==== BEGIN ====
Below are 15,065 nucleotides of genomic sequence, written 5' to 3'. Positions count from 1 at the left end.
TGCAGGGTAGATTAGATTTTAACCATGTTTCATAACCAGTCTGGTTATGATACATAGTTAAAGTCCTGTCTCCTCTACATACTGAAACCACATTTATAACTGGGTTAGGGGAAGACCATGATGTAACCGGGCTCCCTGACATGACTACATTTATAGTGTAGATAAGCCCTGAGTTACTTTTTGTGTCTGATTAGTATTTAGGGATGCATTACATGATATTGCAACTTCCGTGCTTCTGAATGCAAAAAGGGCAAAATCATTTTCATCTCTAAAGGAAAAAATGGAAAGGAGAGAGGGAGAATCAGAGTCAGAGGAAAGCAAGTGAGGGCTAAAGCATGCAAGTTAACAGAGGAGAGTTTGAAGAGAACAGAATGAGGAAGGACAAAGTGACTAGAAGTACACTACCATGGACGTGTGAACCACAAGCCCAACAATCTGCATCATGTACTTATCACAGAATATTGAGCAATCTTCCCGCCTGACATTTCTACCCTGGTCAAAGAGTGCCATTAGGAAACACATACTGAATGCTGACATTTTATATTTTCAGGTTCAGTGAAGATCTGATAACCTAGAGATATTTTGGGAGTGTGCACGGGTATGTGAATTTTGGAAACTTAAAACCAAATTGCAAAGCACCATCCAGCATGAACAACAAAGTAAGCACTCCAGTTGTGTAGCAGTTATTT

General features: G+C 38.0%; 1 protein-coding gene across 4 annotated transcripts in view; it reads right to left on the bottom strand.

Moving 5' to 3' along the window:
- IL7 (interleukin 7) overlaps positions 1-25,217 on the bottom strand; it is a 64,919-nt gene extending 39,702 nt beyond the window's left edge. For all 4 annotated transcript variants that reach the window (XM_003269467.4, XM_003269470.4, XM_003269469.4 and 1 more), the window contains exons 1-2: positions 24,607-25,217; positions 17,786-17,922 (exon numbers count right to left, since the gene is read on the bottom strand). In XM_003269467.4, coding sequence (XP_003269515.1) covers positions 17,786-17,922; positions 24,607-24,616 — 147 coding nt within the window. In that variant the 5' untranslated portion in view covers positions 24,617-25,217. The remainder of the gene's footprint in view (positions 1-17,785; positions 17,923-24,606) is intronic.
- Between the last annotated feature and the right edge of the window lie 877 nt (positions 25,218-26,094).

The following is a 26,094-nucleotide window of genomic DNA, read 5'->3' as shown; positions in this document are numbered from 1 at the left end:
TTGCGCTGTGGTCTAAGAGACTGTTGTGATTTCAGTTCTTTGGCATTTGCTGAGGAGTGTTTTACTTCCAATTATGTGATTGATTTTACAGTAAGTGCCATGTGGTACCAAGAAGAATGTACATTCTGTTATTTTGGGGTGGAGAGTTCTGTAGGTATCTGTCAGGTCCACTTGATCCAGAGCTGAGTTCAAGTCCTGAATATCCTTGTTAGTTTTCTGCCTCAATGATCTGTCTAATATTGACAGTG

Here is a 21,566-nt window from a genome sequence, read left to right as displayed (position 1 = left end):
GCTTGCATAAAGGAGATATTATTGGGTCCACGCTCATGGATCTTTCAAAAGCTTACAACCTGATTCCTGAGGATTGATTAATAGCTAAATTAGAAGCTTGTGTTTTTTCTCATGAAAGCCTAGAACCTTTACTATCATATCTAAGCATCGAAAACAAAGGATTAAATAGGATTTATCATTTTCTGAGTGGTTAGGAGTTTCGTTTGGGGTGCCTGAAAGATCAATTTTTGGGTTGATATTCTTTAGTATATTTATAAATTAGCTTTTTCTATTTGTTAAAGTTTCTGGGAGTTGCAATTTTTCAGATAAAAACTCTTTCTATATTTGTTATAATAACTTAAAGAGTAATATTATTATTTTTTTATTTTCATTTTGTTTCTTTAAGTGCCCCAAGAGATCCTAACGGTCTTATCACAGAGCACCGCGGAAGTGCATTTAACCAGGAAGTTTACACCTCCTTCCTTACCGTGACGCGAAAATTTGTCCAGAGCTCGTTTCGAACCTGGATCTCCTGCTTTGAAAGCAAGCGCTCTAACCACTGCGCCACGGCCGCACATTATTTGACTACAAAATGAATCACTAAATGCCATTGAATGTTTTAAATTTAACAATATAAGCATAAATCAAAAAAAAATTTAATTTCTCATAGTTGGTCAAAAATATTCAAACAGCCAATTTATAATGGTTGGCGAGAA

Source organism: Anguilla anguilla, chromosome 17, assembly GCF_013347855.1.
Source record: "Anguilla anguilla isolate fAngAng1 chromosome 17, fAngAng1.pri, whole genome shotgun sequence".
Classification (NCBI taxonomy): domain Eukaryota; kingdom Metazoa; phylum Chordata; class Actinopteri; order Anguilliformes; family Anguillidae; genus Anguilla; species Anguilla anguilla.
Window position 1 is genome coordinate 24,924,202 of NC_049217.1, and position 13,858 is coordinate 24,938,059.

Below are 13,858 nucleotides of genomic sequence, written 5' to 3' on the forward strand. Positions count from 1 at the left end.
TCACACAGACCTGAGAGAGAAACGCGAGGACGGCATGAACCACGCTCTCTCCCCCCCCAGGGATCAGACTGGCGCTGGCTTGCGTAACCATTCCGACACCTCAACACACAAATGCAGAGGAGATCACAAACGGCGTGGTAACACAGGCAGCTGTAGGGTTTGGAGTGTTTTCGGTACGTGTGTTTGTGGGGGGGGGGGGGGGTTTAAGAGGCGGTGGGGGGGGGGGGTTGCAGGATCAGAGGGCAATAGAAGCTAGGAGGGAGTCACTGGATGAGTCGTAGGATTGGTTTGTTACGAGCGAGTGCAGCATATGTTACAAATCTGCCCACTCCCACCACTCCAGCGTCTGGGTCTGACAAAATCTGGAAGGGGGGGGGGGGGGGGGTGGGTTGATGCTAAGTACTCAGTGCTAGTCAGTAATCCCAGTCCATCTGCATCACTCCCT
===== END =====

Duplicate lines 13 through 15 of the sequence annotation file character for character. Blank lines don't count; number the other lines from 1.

Classification (NCBI taxonomy): domain Eukaryota; kingdom Metazoa; phylum Chordata; class Actinopteri; order Anguilliformes; family Anguillidae; genus Anguilla; species Anguilla anguilla.
Window position 1 is genome coordinate 24,924,202 of NC_049217.1, and position 13,858 is coordinate 24,938,059.

Below are 13,858 nucleotides of genomic sequence, written 5' to 3' on the forward strand. Positions count from 1 at the left end.